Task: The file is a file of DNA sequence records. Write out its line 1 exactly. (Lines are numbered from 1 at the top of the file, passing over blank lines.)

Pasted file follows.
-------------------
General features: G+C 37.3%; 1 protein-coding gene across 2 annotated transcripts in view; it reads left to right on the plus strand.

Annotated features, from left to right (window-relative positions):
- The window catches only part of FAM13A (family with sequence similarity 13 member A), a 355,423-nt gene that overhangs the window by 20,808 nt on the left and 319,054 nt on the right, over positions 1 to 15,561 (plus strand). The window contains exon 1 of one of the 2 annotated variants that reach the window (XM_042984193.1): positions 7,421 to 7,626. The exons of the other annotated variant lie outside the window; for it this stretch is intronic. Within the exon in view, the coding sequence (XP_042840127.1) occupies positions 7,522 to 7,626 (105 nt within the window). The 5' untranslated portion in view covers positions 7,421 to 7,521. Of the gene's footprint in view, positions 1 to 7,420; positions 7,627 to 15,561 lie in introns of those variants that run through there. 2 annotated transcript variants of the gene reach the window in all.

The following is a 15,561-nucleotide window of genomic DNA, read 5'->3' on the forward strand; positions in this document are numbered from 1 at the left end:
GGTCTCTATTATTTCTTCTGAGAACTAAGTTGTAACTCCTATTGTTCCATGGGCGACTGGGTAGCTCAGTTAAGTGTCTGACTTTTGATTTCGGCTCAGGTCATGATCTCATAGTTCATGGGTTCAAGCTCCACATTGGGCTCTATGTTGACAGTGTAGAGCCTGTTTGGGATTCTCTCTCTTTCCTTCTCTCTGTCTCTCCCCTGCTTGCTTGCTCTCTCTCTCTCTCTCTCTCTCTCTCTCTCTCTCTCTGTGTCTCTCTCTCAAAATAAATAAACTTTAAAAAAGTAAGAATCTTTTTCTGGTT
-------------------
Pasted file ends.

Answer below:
General features: G+C 37.3%; 1 protein-coding gene across 2 annotated transcripts in view; it reads left to right on the plus strand.